Tuesday , October 24 2017

Huge crowds stage procession

Filipino Roman Catholic devotees climb the carriage to kiss and rub with their towels the image of the Black Nazarene to celebrate its feast day Jan 9, in Manila, Philippines. The raucous celebration drew tens of thousands of devotees in a barefoot procession that last for several hours around Manila streets and end up with several people injured. (AP)

MANILA, Jan 9, (Agencies): Masses of Catholic devotees in the Philippine capital braved sizzling weather and terrorist fears on Monday in a frenzied bid to touch a centuries-old statue of Jesus Christ that is believed to have miraculous powers.

The annual parade, which police said attracted more than one million people, is one of the world’s biggest displays of Catholic devotion and showcases the Philippines’ status as the Church’s bastion in Asia. Many Filipinos believe touching or getting close to the life-sized statue, which was brought to the Philippines in the early 1600s when the nation was a Spanish colony, can lead to the healing of otherwise incurable ailments and other good fortune. “If you seek a favour it will be granted as long as you pray hard,” Lolit Gonzales, 45, told AFP as she sat on the sidewalk after taking her turn pulling on a thick length of rope that moved the statue’s carriage forward.

The Manila manicurist attributed the healing two years ago of a painful right knee, which her doctor had told her required surgery and medicines that she could not afford, to taking part in the procession at that time. Gonzales said she had returned on Monday to ensure her knee ailment did not recur, since she had no health insurance and was the only breadwinner in her family. The pilgrims walked Manila’s concrete streets as the temperature climbed above 30 degrees Celsius (86 degrees Fahrenheit) without footwear as a sign of penance and to imitate a barefoot Jesus carrying the cross before he was crucified. As the procession continued into the night, the Philippine Red Cross said its medical staff had treated about 1,200 people along the route for dizziness, bruising and sprains. However, there were no major casualties.

The statue is called the Black Nazarene because of its charred colour, believed to have occurred when it survived a fire aboard a ship when being brought to the Philippines from Mexico. Replica crosses and other religious icons and images followed the cross carriage six abreast, borne on the back of trucks, atop pedicabs and manually drawn carriages in an extremely slow procession.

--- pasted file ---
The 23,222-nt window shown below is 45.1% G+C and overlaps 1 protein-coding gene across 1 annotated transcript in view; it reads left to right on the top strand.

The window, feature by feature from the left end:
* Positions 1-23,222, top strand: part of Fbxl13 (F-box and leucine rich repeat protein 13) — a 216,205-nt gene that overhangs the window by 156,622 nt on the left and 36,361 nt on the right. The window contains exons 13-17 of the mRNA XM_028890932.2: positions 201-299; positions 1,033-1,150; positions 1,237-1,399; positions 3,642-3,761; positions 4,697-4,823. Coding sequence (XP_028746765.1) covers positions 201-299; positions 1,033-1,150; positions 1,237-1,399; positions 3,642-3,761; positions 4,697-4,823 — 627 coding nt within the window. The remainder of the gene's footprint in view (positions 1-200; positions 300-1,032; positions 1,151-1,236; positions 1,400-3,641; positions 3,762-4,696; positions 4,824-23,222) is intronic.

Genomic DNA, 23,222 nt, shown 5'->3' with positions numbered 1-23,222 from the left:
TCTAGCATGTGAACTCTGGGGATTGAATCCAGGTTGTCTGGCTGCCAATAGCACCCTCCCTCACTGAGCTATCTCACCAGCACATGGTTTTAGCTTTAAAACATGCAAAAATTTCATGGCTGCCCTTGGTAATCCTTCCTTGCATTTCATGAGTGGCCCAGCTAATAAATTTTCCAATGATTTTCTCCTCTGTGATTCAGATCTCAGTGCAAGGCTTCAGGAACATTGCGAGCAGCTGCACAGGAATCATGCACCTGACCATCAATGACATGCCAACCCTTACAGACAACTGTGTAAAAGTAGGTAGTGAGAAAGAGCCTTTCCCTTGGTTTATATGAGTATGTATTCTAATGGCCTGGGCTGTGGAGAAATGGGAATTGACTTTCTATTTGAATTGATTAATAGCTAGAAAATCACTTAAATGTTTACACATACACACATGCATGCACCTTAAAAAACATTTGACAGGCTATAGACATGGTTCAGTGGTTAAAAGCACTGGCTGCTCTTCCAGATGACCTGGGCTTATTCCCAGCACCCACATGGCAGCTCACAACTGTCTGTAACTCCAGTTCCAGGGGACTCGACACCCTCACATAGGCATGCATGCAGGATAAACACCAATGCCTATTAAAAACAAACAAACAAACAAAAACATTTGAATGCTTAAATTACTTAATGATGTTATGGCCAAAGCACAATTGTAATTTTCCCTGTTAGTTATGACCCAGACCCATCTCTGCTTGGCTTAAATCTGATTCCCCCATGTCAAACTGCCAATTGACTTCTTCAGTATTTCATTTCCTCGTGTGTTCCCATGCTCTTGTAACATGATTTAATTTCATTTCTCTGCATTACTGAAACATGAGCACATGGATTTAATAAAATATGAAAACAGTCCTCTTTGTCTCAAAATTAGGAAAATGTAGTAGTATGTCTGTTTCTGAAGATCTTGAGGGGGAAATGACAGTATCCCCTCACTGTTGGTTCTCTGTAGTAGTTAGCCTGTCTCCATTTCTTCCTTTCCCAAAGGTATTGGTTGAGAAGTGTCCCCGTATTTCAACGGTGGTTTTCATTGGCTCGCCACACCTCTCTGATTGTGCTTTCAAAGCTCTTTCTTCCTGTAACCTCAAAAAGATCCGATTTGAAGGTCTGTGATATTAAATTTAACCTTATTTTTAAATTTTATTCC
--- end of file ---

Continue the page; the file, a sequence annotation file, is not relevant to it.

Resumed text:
One small truck carried nuns in white robes sprinkling holy water on the sweaty pilgrims and reciting the Holy Rosary prayer in Spanish. Such extreme forms of worship are a hallmark of the Philippines which is 80 percent Roman Catholic, a legacy of four centuries of Spanish colonialism that ended in 1898. President Rodrigo Duterte often gives conflicting signals about his religious convictions and criticises the Church’s leaders, but he offered encouragement on Monday to those involved in the procession.

“Prayers are likely answered because we do not give up or get tired from asking God for the fulfilment of our heart’s desires,” Duterte said. Benjamin Tayzon, a 64-year-old businessman, brought some of his children and grandchildren, to one of Asia’s largest religious gatherings, although he lost two toes in 1990 when the wheels of the carriage of the Black Nazarene ran over his left foot. He said it may have been God’s way of telling him that he has committed too many sins.

Remembrance
“It’s a remembrance, like a tattoo that can never be erased,” Tayzon told The Associated Press as he walked barefoot, carrying a small replica of the statue on his head. Others came to pray for sick loved ones like Jenny Benedicto, whose 4-year-old son is afflicted by a lung ailment. Benedicto struggled to get close to touch the statue with a towel in the hope that the cloth can help heal her son if she wiped it on him. She got pinned by the mammoth crowd, however, and fainted in the chaos, she told The AP in a first-aid station.

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